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14.08.15

Landlords’ legal bid against Croydon’s licensing scheme fails

Croydon Council’s plan to introduce a controversial borough-wide licensing scheme for private landlords, costing hundreds of pounds per property, will go ahead after a legal challenge against it failed in the High Court. 

The local authority faced a judicial review after Croydon Property Forum, an anonymous group of landlords, brought the case against the council. 

During a hearing on 4 August, it had been argued that Croydon Council approved the scheme in March without taking “reasonable steps” to consult. 

But yesterday Judge Sir Stephen Silber QC refused Croydon Property Forum’s application for a judicial review. 

The London Borough approved its scheme just before the previous government passed legislation – which came into effect on 1 April – that made it harder for councils to introduce large schemes. 

Under the new legislation, councils now require government permission for licenses affecting more than 20% of private housing within their boundaries. 

But because the scheme was approved in March, it will go live on 1 October. It means that from this date, any private landlord caught renting out a property without a licence will face fines of up to £20,000, while anyone breaking licence conditions can be prosecuted and fined up to £5,000. 

Available since 1 July, the licence was offered at a discounted price of £350. This goes up to £750 per private rented property when the borough-wide scheme goes live on 1 October. 

Croydon Council says there are around 30,000 private rented properties in the borough, and the local authority developed the scheme to raise housing standards and tackle dodgy landlords who undercut their competitors on quality and price.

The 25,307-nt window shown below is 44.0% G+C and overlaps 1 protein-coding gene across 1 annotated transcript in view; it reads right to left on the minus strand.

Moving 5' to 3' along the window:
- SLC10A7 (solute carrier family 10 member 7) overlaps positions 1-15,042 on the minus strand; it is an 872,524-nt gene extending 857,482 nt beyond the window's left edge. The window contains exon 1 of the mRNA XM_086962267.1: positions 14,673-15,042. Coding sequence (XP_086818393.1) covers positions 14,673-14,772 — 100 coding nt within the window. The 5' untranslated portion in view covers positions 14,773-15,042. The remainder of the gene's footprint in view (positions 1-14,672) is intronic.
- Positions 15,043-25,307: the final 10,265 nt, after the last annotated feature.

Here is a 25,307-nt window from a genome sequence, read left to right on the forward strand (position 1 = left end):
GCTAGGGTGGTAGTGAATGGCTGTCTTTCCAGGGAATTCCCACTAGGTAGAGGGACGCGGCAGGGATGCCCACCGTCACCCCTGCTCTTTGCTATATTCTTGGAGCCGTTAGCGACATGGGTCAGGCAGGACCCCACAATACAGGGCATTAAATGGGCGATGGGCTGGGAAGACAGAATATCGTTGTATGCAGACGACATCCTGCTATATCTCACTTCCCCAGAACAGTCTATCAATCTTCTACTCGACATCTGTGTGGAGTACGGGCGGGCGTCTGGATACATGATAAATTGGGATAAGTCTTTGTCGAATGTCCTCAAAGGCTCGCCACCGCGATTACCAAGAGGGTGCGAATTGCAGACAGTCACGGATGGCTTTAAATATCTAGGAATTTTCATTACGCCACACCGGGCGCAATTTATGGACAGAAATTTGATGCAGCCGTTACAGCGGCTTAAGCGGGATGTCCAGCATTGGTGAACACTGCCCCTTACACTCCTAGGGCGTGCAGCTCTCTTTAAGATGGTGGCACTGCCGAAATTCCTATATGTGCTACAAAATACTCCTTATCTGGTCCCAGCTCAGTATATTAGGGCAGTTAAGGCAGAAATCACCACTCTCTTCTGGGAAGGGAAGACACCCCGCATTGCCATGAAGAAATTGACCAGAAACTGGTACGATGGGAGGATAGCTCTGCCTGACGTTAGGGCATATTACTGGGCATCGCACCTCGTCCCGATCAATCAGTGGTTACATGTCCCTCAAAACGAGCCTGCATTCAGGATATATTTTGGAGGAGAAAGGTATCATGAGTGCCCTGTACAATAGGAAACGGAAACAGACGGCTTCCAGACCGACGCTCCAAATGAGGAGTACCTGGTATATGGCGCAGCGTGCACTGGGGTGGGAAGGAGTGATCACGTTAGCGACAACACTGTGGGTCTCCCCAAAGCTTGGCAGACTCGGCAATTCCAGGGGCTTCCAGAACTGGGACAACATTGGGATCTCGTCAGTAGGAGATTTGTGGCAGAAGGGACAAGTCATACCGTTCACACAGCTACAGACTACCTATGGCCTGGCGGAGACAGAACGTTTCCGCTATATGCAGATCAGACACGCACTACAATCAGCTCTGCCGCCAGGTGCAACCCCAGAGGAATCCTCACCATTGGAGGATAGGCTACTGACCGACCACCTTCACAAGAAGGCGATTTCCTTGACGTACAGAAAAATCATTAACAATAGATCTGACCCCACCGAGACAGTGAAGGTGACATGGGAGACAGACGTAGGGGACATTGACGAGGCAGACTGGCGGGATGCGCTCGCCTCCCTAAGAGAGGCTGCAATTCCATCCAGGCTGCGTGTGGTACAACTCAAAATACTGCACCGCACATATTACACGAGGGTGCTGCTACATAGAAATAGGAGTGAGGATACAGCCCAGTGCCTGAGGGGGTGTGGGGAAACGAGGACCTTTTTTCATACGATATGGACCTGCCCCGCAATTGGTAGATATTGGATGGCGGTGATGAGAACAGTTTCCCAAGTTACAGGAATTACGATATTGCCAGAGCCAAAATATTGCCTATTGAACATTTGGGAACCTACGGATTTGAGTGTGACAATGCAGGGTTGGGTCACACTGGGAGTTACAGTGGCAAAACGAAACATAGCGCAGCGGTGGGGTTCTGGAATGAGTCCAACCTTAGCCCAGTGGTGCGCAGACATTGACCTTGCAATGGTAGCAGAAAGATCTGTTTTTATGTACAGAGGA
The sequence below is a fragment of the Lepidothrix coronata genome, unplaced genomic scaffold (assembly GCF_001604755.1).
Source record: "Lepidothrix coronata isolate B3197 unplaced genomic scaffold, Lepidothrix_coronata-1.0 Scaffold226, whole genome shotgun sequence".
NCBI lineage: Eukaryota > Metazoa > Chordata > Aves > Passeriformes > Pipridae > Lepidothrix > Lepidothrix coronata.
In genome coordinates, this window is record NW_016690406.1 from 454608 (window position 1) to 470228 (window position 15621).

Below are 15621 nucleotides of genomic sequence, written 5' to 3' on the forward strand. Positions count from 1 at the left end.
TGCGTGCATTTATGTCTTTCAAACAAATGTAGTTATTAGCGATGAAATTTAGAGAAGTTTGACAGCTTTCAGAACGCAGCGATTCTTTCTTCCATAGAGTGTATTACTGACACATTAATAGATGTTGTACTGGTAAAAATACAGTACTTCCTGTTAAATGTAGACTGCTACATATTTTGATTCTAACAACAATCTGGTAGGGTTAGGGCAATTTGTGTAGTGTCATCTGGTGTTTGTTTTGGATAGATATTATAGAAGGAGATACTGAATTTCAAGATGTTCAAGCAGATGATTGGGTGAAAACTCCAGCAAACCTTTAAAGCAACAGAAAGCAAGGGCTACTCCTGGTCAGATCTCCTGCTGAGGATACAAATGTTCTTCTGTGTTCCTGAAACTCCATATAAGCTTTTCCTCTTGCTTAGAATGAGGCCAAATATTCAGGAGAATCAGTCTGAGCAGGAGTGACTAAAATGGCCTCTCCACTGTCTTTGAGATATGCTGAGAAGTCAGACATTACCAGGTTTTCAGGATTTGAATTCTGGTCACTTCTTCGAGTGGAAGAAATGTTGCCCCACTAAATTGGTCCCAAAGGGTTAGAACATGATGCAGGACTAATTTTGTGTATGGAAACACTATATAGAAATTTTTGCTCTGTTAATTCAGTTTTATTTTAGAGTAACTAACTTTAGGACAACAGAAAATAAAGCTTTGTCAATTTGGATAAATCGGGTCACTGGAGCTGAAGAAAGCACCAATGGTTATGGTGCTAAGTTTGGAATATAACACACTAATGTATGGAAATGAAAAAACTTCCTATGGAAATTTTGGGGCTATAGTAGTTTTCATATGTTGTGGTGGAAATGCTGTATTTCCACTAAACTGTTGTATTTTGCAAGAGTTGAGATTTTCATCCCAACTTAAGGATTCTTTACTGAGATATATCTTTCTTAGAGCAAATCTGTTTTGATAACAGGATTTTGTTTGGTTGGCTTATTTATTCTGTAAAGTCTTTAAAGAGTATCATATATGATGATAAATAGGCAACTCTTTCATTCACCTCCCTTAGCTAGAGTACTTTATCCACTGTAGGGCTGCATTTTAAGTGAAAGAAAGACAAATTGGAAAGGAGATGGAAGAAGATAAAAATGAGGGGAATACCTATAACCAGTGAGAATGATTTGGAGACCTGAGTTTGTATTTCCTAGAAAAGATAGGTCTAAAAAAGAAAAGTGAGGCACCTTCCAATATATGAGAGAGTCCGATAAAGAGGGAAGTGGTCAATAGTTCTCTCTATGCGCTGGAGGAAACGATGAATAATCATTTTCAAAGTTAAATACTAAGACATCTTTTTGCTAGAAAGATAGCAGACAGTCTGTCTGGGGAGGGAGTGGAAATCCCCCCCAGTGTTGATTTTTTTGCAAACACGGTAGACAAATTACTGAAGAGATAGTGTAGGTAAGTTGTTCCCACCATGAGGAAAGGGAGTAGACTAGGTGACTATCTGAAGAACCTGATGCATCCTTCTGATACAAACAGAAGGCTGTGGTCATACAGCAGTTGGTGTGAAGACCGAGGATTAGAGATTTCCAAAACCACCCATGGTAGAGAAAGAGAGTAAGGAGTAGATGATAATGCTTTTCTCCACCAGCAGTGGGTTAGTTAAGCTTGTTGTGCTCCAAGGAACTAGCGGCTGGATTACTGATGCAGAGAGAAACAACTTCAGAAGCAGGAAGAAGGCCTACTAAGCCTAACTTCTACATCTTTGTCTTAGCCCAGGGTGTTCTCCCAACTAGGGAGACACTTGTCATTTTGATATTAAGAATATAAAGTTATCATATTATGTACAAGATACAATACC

Cllr Alison Butler, deputy leader and cabinet member for homes, regeneration and planning, said: “We always maintained that our landlord licensing scheme was robust and lawful, so we’re very pleased to hear the High Court has found in our favour. 

“This scheme is important because raising housing standards and tackling antisocial behaviour is crucial to making Croydon a better place to live. 

“We’ll continue to prepare for the licence’s launch on 1 October, and urge any landlords who haven’t yet taken advantage of our early bird discount fee to join the thousand who have.” 

Following the High Court’s decision, a Croydon Property Forum spokesperson said: “The judge, Sir Stephen Silber, found we had a good reason to argue against Croydon Council’s designation, but found they had consulted adequately and dismissed our claim on that basis. Our barristers disagree and have advised we have good grounds to appeal. 

“If we are to appeal, we still need to raise funds!”

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